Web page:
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Gut 44:568-574 doi:10.1136/gut.44.4.568
  • Liver disease

Managing Budd-Chiari syndrome: a retrospective review of percutaneous hepatic vein angioplasty and surgical shunting

  1. N C Fishera,
  2. I McCaffertyb,
  3. M Dolapcia,
  4. M Walia,
  5. J A C Buckelsa,
  6. S P Olliffb,
  7. E Eliasa
  1. aLiver Unit, Queen Elizabeth Hospital, Birmingham, UK, bDepartment of Radiology, Queen Elizabeth Hospital, Birmingham, UK
  1. Dr N C Fisher, Department of Gastroenterology, New Cross Hospital, Wolverhampton WV10 0QP, UK.
  • Accepted 7 October 1998

Abstract

BACKGROUND The role of percutaneous hepatic vein angioplasty in the management of Budd-Chiari syndrome has not been well defined. Over a 10 year period at our unit, we have often used this technique in cases of short length hepatic vein stenosis or occlusion, reserving surgical mesocaval shunting for cases of diffuse hepatic vein occlusion or failed angioplasty.

AIMS To review the outcome of angioplasty and surgical shunting to define their respective roles.

PATIENTS All patients treated by angioplasty or surgical shunting for non-malignant hepatic vein obstruction over a ten year period from 1987 to 1996.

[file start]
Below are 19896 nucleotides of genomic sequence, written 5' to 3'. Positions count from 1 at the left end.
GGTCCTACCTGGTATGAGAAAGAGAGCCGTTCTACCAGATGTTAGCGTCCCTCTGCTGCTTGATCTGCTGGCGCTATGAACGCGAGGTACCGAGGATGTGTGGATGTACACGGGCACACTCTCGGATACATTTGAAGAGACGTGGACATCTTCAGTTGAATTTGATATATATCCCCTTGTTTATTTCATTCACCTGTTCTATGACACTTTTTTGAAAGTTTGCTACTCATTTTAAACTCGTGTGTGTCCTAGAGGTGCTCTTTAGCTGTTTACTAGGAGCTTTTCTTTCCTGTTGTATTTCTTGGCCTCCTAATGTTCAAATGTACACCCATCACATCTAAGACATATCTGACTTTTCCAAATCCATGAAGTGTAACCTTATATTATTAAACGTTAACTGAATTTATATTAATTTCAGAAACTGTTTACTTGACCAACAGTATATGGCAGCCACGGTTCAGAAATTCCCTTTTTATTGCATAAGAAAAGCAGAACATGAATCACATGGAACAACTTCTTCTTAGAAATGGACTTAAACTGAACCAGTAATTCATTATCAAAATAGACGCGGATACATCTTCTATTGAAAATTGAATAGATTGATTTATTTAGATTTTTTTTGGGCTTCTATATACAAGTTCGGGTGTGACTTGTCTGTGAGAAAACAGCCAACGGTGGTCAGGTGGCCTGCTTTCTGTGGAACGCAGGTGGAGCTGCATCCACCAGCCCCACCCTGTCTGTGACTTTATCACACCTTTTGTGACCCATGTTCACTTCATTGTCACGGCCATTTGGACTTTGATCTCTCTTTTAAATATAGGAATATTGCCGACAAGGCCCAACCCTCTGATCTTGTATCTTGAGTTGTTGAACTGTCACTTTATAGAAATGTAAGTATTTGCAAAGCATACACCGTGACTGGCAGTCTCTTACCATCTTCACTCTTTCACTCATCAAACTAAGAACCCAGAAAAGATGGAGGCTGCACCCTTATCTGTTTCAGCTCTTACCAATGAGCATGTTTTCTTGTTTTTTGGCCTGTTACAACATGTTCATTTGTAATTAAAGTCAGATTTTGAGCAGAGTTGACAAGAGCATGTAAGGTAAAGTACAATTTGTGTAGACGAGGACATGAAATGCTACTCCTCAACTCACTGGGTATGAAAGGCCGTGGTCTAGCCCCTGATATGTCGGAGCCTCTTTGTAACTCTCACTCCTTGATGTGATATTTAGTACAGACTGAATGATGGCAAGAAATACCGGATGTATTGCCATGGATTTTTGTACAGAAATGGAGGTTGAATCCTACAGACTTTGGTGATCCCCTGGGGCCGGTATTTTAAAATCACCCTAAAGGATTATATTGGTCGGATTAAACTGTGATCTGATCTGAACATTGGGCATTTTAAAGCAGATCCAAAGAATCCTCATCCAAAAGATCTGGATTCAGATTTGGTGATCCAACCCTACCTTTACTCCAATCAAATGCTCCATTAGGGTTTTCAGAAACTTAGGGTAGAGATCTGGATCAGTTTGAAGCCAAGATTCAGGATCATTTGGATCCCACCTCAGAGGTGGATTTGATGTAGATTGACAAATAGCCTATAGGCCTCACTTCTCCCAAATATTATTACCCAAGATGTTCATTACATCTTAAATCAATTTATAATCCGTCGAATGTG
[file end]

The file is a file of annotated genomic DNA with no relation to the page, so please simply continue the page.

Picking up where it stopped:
METHODS A case note review of pretreatment features and clinical outcome.

RESULTS Angioplasty was attempted in 21 patients with patent hepatic vein branches and was succesful in 18; in three patients treatment was unsuccessful and these patients had surgical shunts. Fifteen patients were treated by surgical shunting only. Mortality according to definitive treatment was 3/18 following angioplasty and 8/18 following surgery; in most cases this reflected high risk status prior to treatment. Venous or shunt reocclusion rates were similar for both groups and were associated with subtherapeutic warfarin in half of these cases. Most surviving patients in both groups are asymptomatic although one surgical patient has chronic hepatic encephalopathy.

CONCLUSION With appropriate case selection, many patients with Budd-Chiari syndrome caused by short length hepatic vein stenosis or occlusion may be managed successfully by angioplasty alone. Medium term outcome is good following this procedure provided that anticoagulation is maintained. Further follow up is required to assess for definitive benefits but we suggest that this should be included as a valid initial approach in the algorithm for management of Budd-Chiari syndrome.

Footnotes

  • Abbreviations:
    BCS
    Budd-Chiari syndrome
    HV
    hepatic vein
    IVC
    inferior vena cava
    PHVA
    percutaneous hepatic vein angioplasty
    SLHVS
    short length hepatic vein stenosis
    TIPSS
    transjugular intrahepatic portosystemic shunting